STAGESTRUCK by Peter Filichia: January Jottings | Playbill

Special Features STAGESTRUCK by Peter Filichia: January Jottings
Never mind What Makes Sammy Run? -- what makes Perfect Crime run?

Never mind What Makes Sammy Run? -- what makes Perfect Crime run?

But here it is, 1999, and the show that opened on October 16, 1987 keeps going and going and going. That's the real mystery of the piece, wouldn't you say?

It's just one of the questions I pose to you to inagurate this new year. Here are some others:

Have you heard movie critics grouse about Gus Van Sant's remake of "Psycho" -- because it really is a remake, replicating every shot and piece dialogue Alfred Hitchcock delivered almost 40 years ago? To be frank, I wish more directors helming revivals of Broadway musicals would do exactly the same thing, instead of " improving" the product with interpolations and other ideas.

Were you at the 16,000th performance of The Fantasticks on December 18, 1998? Bookwriter-lyricist Tom Jones was there, beaming with pride. And why shouldn't he be? It's a well-known fact that a show gets more attractive every passing year, gets more and more attractive. But what was a eerie was reading the program note that says the show "has seen nine presidents so far" -- considering that everyone in the house knew that on the very next day, the House of Representatives took steps that could make the show see its 10th president. Have you heard that Hollywood is about to release a sequel to "Carrie," called "The Rage: Carrie 2?" Do you think Broadway will dare to try to adapt it into a new musical?

Given that the rabid fans of Star Trek hate to be called Trekkies -- but prefer Trekkers -- should the rabid fans of Jekyll & Hyde be called not Jekkies, but Jekkers?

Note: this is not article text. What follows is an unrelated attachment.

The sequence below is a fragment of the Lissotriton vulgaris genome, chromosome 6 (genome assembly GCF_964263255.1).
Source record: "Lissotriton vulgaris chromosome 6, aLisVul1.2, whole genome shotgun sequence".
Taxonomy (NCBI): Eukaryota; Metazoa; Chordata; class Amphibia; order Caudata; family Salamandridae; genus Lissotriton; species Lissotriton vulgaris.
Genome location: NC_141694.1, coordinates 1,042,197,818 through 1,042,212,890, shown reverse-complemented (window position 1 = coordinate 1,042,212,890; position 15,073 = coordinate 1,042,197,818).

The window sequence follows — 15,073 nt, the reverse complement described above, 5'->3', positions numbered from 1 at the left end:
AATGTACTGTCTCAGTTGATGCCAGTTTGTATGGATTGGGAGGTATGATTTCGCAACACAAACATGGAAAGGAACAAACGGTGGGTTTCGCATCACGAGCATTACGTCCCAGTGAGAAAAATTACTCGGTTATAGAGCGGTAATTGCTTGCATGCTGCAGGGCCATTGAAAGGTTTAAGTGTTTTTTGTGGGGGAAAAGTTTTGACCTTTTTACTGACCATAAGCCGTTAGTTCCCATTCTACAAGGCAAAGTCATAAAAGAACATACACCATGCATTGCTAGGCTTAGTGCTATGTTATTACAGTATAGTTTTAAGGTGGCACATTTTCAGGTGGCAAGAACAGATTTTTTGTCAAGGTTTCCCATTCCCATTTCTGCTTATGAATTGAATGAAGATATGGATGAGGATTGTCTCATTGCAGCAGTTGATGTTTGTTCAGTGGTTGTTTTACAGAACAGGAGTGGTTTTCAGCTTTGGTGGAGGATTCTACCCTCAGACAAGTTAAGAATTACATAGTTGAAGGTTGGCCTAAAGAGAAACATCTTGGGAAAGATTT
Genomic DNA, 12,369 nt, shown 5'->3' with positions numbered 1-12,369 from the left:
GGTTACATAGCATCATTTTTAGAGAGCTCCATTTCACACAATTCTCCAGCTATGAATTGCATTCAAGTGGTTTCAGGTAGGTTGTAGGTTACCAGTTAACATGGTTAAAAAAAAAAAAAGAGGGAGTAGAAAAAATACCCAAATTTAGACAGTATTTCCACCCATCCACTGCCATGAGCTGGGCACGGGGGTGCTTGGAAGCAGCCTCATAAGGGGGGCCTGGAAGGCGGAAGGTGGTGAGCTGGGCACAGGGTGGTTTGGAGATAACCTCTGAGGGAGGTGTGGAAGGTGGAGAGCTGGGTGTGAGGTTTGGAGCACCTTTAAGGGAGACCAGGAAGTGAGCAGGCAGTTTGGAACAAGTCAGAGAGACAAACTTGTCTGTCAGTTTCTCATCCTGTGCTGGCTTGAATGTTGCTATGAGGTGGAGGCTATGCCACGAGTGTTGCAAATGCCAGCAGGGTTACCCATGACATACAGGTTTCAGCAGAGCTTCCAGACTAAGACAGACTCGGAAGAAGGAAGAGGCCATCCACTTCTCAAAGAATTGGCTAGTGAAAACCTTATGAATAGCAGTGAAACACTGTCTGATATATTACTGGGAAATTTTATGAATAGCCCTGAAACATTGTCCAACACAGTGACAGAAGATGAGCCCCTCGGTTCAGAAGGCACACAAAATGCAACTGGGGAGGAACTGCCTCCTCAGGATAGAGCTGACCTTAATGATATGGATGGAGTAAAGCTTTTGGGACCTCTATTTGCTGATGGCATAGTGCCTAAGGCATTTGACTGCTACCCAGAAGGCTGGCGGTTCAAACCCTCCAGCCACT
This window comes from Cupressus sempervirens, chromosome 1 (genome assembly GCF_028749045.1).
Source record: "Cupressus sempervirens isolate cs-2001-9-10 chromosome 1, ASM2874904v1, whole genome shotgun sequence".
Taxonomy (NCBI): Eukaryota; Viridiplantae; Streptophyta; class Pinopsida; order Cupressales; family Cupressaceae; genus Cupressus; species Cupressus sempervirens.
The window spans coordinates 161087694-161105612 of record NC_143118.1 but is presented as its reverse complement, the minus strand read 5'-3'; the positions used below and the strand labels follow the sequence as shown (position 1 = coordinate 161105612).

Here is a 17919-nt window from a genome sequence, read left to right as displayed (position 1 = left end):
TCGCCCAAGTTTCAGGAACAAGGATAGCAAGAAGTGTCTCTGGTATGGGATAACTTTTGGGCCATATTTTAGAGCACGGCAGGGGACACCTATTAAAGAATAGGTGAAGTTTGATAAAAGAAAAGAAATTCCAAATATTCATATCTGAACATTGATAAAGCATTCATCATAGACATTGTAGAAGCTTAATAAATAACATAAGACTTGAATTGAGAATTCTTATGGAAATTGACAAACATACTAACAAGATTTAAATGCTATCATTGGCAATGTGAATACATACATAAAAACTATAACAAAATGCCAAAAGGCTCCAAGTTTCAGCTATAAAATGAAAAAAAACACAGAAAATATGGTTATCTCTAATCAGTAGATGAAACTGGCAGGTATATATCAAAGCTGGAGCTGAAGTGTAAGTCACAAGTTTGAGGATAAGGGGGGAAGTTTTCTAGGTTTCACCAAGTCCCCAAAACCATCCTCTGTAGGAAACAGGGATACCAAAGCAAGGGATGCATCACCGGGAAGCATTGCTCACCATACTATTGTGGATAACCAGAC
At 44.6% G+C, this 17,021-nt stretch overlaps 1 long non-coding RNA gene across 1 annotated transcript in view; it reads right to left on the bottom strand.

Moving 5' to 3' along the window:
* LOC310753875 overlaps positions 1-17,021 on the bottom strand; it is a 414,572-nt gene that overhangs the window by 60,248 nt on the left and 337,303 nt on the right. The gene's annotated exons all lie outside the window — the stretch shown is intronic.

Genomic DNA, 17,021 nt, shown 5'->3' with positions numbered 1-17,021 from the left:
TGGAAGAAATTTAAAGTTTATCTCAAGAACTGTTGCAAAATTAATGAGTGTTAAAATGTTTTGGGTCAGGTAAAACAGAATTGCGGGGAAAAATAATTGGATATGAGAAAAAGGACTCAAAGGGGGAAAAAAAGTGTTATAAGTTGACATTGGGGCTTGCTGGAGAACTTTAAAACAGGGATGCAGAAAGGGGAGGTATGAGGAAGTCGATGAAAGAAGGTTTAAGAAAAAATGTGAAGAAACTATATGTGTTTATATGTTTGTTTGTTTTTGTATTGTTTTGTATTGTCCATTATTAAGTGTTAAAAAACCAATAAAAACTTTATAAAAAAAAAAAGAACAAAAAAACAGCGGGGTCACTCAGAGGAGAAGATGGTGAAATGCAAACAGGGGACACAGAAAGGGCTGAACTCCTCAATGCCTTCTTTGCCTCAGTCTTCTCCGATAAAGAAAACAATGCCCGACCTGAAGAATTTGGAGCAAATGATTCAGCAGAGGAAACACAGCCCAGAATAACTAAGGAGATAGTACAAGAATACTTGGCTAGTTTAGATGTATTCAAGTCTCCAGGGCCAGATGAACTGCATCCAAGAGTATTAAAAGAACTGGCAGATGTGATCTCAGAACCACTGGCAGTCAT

While we're on Frank Wildhorn shows: Do people seeing new productions of Wendy Wasserstein's The Sisters Rosensweig assume that the musical version of The Scarlet Pimpernel she skewers is the same one that's in its second year on Broadway?

Do you think that Hello, Dolly!'s Cornelius Hackl and Barnaby Tucker were disappointed that they only wound up in the Harmonia Gardens restaurant, given that when they started out from Yonkers, they planned not only to "see the shows," but also "Delmonicos"?

Given that Tennessee Williams came not from Tennessee, but from St. Louis, do you think by some chance dance and vocal arranger Louis St. Louis hails not from Missouri, but from Tennessee?

Wouldn't you love to see that play that Penny Sycamore is writing in You Can't Take It with You -- the one called "Sex Takes a Holiday?"

Do you realize that if playwrights never wrote such plays as Alfie, Come Blow Your Horn, Sunday in New York, The Tender Trap, Barefoot in the Park, and The Odd Couple, we'd never have those nifty title songs from the movie versions? By the way, Barefoot and Odd Couple were by Neil Hefti, certainly a composer with a signature style -- and the man who wrote the title tune for the another movie version of a play, which must have been the hardest of all: To set all 15 words of Oh, Dad, Poor Dad, Mama's Hung You in the Closet and I'm Feeling So Sad. But if you can get your hands on the ol' RCA soundtrack, you'll find that he did a good job with it.